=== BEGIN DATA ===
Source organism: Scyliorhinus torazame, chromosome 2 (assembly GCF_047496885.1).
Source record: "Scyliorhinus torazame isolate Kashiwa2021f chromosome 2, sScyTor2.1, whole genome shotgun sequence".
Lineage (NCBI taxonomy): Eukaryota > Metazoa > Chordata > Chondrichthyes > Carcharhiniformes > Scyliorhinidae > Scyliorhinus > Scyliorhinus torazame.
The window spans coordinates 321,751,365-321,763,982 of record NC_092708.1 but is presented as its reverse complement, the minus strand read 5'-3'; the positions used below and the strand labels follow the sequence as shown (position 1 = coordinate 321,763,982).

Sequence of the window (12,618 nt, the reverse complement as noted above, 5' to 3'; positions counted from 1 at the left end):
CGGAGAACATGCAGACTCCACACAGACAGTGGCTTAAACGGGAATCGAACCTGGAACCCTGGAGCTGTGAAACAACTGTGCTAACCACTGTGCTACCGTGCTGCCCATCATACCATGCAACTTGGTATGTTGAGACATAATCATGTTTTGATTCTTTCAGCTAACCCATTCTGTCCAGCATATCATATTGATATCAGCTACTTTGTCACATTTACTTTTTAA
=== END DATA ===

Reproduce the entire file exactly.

Source organism: Scyliorhinus torazame, chromosome 2 (assembly GCF_047496885.1).
Source record: "Scyliorhinus torazame isolate Kashiwa2021f chromosome 2, sScyTor2.1, whole genome shotgun sequence".
Lineage (NCBI taxonomy): Eukaryota > Metazoa > Chordata > Chondrichthyes > Carcharhiniformes > Scyliorhinidae > Scyliorhinus > Scyliorhinus torazame.
The window spans coordinates 321,751,365-321,763,982 of record NC_092708.1 but is presented as its reverse complement, the minus strand read 5'-3'; the positions used below and the strand labels follow the sequence as shown (position 1 = coordinate 321,763,982).

Sequence of the window (12,618 nt, the reverse complement as noted above, 5' to 3'; positions counted from 1 at the left end):
CGGAGAACATGCAGACTCCACACAGACAGTGGCTTAAACGGGAATCGAACCTGGAACCCTGGAGCTGTGAAACAACTGTGCTAACCACTGTGCTACCGTGCTGCCCATCATACCATGCAACTTGGTATGTTGAGACATAATCATGTTTTGATTCTTTCAGCTAACCCATTCTGTCCAGCATATCATATTGATATCAGCTACTTTGTCACATTTACTTTTTAA